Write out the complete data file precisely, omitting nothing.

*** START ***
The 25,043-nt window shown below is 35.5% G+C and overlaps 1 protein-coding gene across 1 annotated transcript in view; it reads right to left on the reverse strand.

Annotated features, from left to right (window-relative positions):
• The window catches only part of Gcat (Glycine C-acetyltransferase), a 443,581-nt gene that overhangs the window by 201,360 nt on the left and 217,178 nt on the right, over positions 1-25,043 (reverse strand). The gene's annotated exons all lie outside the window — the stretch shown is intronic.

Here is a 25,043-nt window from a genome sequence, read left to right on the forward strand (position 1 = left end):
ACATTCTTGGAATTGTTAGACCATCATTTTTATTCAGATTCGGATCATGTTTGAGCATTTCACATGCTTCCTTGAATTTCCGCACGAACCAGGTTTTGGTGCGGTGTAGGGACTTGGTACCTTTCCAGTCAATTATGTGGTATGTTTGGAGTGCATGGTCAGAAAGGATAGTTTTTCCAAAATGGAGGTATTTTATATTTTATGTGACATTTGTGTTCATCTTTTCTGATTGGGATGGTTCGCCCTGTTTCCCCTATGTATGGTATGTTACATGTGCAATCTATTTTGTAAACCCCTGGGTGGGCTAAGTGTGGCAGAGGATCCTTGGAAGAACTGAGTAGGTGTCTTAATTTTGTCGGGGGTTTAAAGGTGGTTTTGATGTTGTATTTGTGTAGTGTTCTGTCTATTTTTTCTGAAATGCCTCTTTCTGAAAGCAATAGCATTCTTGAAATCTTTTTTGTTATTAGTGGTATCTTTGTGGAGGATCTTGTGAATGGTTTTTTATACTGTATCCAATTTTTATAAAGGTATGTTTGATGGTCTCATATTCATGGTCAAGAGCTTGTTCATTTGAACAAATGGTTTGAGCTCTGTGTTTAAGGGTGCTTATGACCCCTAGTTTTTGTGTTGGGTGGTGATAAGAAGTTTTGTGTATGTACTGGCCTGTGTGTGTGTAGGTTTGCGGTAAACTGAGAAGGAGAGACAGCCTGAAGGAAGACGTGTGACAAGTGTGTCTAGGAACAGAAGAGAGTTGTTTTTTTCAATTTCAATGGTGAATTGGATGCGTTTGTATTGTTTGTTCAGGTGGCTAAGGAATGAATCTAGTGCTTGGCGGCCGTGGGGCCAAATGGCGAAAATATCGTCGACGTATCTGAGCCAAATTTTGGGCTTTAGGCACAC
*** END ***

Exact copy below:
The 25,043-nt window shown below is 35.5% G+C and overlaps 1 protein-coding gene across 1 annotated transcript in view; it reads right to left on the reverse strand.

Annotated features, from left to right (window-relative positions):
• The window catches only part of Gcat (Glycine C-acetyltransferase), a 443,581-nt gene that overhangs the window by 201,360 nt on the left and 217,178 nt on the right, over positions 1-25,043 (reverse strand). The gene's annotated exons all lie outside the window — the stretch shown is intronic.

Here is a 25,043-nt window from a genome sequence, read left to right on the forward strand (position 1 = left end):
ACATTCTTGGAATTGTTAGACCATCATTTTTATTCAGATTCGGATCATGTTTGAGCATTTCACATGCTTCCTTGAATTTCCGCACGAACCAGGTTTTGGTGCGGTGTAGGGACTTGGTACCTTTCCAGTCAATTATGTGGTATGTTTGGAGTGCATGGTCAGAAAGGATAGTTTTTCCAAAATGGAGGTATTTTATATTTTATGTGACATTTGTGTTCATCTTTTCTGATTGGGATGGTTCGCCCTGTTTCCCCTATGTATGGTATGTTACATGTGCAATCTATTTTGTAAACCCCTGGGTGGGCTAAGTGTGGCAGAGGATCCTTGGAAGAACTGAGTAGGTGTCTTAATTTTGTCGGGGGTTTAAAGGTGGTTTTGATGTTGTATTTGTGTAGTGTTCTGTCTATTTTTTCTGAAATGCCTCTTTCTGAAAGCAATAGCATTCTTGAAATCTTTTTTGTTATTAGTGGTATCTTTGTGGAGGATCTTGTGAATGGTTTTTTATACTGTATCCAATTTTTATAAAGGTATGTTTGATGGTCTCATATTCATGGTCAAGAGCTTGTTCATTTGAACAAATGGTTTGAGCTCTGTGTTTAAGGGTGCTTATGACCCCTAGTTTTTGTGTTGGGTGGTGATAAGAAGTTTTGTGTATGTACTGGCCTGTGTGTGTGTAGGTTTGCGGTAAACTGAGAAGGAGAGACAGCCTGAAGGAAGACGTGTGACAAGTGTGTCTAGGAACAGAAGAGAGTTGTTTTTTTCAATTTCAATGGTGAATTGGATGCGTTTGTATTGTTTGTTCAGGTGGCTAAGGAATGAATCTAGTGCTTGGCGGCCGTGGGGCCAAATGGCGAAAATATCGTCGACGTATCTGAGCCAAATTTTGGGCTTTAGGCACAC